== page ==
The rocky road to accountability
When negotiating treaties with developing countries, the U.K. and other developed countries use a template created by the OECD. ActionAid’s Quantrill pointed out that while the terms change for every treaty, on the whole the OECD template favors the developed country and leaves the developing country more vulnerable.
“The U.N. put forth a model treaty for countries to use, and it’s not clear why the U.K. doesn’t use it, particularly when dealing with a country that lacks the same OECD protections,” he said.
Matthews added that the OECD model is much more restrictive on what developing countries can charge multinational companies, and “takes away their agency to make decisions about their own tax system.”
Asked why the U.K. government doesn’t use the U.N. treaty, a spokesman from Her Majesty’s Revenue and Customs Department told Devex the Senegal treaty actually reflects many of the elements of the U.N. template, arguing that “the two models are substantially similar.”
The OECD is making strides to be more inclusive. It’s final report for the Base-Erosion and Profit-Shifting project, or BEPS, released last week, claims to offer a more balanced approach with protections for developing countries, and “represents the results of a major and unparalleled effort by OECD and G-20 countries working together on an equal footing with the participation of an increasing number of developing countries,” according to the report’s explanatory statement.
Another solution, Matthews and Quantrill agreed, would be the establishment of an international tax body, where both developed and developing countries could convene to decide on universal tax protections.
“The current treaties used provide an upper limit on tax rates. One thing an international tax body positioned at the U.N. could do is propose a floor limit, which would relieve the pressure on developing countries to keep slashing tax rates,” said Matthews.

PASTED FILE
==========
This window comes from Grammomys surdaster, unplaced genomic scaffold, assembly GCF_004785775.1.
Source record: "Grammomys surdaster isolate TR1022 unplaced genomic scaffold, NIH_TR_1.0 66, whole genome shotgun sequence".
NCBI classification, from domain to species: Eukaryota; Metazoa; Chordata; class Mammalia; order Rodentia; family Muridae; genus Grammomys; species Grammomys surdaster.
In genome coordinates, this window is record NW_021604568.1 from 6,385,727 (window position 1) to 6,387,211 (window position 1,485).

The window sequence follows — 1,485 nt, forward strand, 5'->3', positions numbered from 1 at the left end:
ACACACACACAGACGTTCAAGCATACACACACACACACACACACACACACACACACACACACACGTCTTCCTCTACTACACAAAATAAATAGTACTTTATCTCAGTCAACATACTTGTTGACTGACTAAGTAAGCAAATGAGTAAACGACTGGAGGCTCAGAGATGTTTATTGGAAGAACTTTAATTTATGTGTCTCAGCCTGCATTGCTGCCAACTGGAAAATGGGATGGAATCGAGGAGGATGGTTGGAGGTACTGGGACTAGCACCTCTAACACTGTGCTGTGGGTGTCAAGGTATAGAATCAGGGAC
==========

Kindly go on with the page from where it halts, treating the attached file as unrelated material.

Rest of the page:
In a conversation with Devex in Addis Ababa, Ethiopia, Nobel Prize-winning economist Joseph Stiglitz had some harsh words for developed countries and explained how poor tax practices are hurting development in poor countries.
At the third International Financing for Development Conference in Addis Ababa, Ethiopia, in September, nongovernmental organizations were pushing hard for an international tax body, but no agreement was reached. Many countries, including the U.K., voted against establishing an international tax body at the U.N.
Asked why the U.K. voted no, Secretary of State for International Development Justine Greening, responded to members of the U.K. International Development Committee at a hearing in August: “There is already a tax body in place, which has tax experts from a variety of countries … The real issue is that you need to get G-7 countries to agree that this is an issue that needs to be faced and then commit to taking the sorts of steps that we are doing, on transparency and beneficial ownership, so that there is the right structure in place.”
Added Greening: “That was, from our perspective as the U.K., the problem … We just did not feel that the U.N. tax committee upgrading was particularly going to do that at all.”
Asked whether the U.K. Department for International Development was involved in assessing how tax treaties will affect development outcomes in countries, the HMRC representative told Devex that “it is for each country to assess for itself the trade-off between retaining all its taxing rights and possibly limiting those rights in order to attract foreign investment.”
“When Senegal approached us regarding a [double taxation agreement] we were happy to oblige,” he said, adding that developing countries have good reasons to enter a tax treaty — such as a positive effect on foreign direct investment and certainty for potential investors.
Molly is a global development reporter for Devex. Based in London, she covers U.K. foreign aid and trends in international development. She draws on her experience covering aid legislation and the USAID implementer community in Washington, D.C., as well as her time as a Fulbright Fellow and development practitioner in the Middle East to develop stories with insider analysis.